First off, I’ll throw you a bone and agree that “Ozymandias” was absolutely the high point of Anna Gunn’s performance on the entire series. She was great, and I’m not afraid to admit it. That being said, I disagree with you and think that by and large, she’s been a pretty poor actress. Whether that’s her own fault, or just a product of her character’s sometimes-inexplicable motivation (we can pretty safely say that she gets lesser material from the writers than most of her co-stars) is a question I’ve considered, but that’s pretty impossible to answer. A little of column A, and a little of column B, I think? But the bottom line here is that the question of her talent is subjective. You think she’s great, I don’t, and neither of us will ever be able to prove our point.

HOWEVER, it gets very annoying when people tell me I’m supposed to like her character more because she’s endured abuse. In real life, I would (and do) feel sympathy for someone who has survived that kind of treatment. But listen: We’re talking about a television show. Depictions of anything, be it joy or pain or abuse or anger or whatever, can be done either well or poorly. This is art. Simply writing emotional abuse into a screenplay doesn’t mean I have to judge the product as anything other than art. Believe me, if you gave me 30 minutes and some Red Bulls, I could write a really bad one-act play with dark elements. And it would still be a really bad play, regardless of the darkness. Bad art is bad art, and on a basic critical level, it’s not more complicated than that. So this idea that’s been forced down our throats by a lot of Internet activisits—that if we call Anna Gunn a bad actor, it somehow means we’re condoning real life abuse—involves so many blind logical leaps that it doesn’t merit a response.

And yet I gave one anyway, because thank you for reading and writing in, and yes, she was great in the last episode.
—Shane

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1) Where is anyone and everyone who ever had a vested interest in Jesse’s life? I know you’re rooting for some Saul action in the final two episodes, but wouldn’t Badger and Skinny P be at least a little curious where the hell their friend has been?

2) What exactly is Lydia distributing in the Czech Republic while Todd figures out how to not burn batches like cakes? Has anyone done the math to figure out how much meth Walt would’ve needed to cook in order to make $80 million? And is that enough meth to sustain an entire industry of meth heads long after he retired from the business?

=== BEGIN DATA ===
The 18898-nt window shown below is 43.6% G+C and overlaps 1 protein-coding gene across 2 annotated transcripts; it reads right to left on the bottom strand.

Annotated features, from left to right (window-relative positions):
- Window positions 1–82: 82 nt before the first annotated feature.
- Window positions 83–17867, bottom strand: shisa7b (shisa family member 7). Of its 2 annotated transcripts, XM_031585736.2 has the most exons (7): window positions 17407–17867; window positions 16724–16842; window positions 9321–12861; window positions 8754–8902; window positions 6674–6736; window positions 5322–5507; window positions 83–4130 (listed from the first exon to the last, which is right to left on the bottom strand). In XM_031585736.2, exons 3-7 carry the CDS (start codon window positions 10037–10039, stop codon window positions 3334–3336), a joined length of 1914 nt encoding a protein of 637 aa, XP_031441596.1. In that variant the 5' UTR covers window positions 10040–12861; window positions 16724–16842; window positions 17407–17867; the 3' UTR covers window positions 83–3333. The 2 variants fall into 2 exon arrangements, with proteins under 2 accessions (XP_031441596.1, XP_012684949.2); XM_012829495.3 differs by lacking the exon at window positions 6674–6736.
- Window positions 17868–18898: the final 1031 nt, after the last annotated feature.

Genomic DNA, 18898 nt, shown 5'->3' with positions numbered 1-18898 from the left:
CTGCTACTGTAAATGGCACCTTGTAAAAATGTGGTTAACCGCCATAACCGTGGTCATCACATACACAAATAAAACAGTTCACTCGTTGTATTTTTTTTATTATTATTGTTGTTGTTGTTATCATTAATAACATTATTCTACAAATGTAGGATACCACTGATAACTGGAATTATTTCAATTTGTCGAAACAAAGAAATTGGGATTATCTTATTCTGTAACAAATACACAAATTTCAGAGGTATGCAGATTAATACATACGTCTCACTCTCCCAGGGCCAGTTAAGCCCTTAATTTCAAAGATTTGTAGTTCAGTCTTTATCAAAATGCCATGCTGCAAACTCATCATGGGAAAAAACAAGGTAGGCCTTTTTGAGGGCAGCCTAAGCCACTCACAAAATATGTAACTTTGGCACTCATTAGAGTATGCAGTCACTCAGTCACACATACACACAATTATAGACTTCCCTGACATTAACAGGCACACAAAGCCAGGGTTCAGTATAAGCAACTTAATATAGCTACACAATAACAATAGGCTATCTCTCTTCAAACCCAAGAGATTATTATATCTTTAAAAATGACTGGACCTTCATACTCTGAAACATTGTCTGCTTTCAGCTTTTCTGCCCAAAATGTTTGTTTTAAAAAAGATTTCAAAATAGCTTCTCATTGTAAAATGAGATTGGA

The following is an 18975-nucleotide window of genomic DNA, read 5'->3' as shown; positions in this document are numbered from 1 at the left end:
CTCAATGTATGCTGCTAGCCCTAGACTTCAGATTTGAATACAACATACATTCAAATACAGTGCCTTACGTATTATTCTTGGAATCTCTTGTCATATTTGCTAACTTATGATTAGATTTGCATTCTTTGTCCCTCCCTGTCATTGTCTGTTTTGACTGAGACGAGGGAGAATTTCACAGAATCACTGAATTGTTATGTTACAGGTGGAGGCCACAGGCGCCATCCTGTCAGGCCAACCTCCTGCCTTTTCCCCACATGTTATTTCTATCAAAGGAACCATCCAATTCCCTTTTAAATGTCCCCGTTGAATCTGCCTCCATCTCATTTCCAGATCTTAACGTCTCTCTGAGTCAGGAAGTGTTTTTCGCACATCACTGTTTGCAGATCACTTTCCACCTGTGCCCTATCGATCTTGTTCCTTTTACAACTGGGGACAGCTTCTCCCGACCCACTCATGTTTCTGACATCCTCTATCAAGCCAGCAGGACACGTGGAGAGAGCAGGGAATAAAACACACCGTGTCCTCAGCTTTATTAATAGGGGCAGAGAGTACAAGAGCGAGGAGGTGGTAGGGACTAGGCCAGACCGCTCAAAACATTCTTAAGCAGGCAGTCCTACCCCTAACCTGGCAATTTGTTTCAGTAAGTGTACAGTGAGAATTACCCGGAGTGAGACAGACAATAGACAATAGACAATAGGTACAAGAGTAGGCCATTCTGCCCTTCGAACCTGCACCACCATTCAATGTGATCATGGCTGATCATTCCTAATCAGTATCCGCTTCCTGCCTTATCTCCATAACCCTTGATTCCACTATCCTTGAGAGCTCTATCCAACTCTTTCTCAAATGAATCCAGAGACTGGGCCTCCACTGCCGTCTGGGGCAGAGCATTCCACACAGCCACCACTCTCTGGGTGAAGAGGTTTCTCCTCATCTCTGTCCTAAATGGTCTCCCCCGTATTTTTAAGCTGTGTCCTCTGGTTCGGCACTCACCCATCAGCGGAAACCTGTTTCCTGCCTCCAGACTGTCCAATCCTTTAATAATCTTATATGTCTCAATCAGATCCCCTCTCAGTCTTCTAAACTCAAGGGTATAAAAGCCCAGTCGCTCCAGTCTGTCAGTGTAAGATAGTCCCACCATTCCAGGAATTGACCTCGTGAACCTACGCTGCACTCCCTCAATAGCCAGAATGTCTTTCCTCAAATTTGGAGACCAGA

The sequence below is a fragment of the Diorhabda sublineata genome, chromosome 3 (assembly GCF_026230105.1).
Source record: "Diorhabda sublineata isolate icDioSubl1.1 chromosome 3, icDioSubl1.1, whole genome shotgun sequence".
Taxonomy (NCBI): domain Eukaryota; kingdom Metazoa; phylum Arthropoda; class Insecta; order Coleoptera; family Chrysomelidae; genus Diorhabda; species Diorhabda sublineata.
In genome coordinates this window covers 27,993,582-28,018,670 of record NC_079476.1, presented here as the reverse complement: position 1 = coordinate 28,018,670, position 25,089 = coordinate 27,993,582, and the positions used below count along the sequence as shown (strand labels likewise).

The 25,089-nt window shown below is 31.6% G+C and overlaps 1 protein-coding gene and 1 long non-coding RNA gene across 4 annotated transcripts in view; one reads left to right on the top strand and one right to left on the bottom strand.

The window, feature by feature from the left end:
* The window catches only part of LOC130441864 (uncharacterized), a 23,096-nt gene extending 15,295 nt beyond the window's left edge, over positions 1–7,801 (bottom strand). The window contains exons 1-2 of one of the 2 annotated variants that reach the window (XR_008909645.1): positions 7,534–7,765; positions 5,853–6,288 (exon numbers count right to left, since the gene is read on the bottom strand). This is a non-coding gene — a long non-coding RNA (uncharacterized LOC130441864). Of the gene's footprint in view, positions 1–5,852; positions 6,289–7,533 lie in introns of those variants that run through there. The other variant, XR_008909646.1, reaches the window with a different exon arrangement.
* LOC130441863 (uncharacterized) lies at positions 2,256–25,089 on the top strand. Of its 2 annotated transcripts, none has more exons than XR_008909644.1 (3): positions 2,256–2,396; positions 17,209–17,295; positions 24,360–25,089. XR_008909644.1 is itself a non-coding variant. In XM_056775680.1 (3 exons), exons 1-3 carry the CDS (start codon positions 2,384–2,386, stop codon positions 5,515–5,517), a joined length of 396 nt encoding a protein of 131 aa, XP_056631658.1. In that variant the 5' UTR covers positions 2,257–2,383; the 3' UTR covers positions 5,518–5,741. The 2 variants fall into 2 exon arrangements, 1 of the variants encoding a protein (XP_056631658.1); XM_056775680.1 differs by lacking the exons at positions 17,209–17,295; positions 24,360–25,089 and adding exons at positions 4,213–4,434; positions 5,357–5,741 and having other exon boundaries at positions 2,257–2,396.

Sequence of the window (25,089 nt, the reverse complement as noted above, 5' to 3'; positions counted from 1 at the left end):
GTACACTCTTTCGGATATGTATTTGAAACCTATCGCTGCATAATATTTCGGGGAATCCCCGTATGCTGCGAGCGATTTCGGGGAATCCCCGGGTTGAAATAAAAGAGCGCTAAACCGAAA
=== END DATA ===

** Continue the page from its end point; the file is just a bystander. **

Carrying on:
3) Are we really to believe that fire stations are so horribly “un-secure” that someone could sneak a baby into an unlocked fire engine, flick on the caution lights and escape into the night without notice? If that’s the case, then it’s harder to hijack a fire engine in Grand Theft Auto than it is in New Mexico.

4) On a scale from 1 to “I f***ed Ted,” where does Walt’s admittance of Jane’s death rank on the all-time list of dagger statements? Skyler may have wounded Walt with a knife, but that had to have been the one-thousandth nail in the emotional coffin of Jesse Pinkman.

5) What is Marie going to do with all of Hank’s minerals?
—Kerrance M.

Oh thank God, we needed a numbered question after that last rant.

1. Serious question: Why isn’t there a whole episode dedicated to a Badger and Skinny P rescue mission? I imagine Badger would model it after the raid on the death star.

2. Lydia is distributing blue rock candy and hoping like hell that the Czech drug culture isn’t super sophisticated yet. How long have they been free of Soviet rule again? The only Soviet drug was smuggled chocolate.

3. As someone’s who been around a number of volunteer fire stations, I can tell you that if anything, they depicted it as way too secure.

4. Surely the Jane death confession takes over as the extreme end of the scale, right?

5. Marie will spray paint the minerals blue and try to make a few bucks selling them to the Czechs.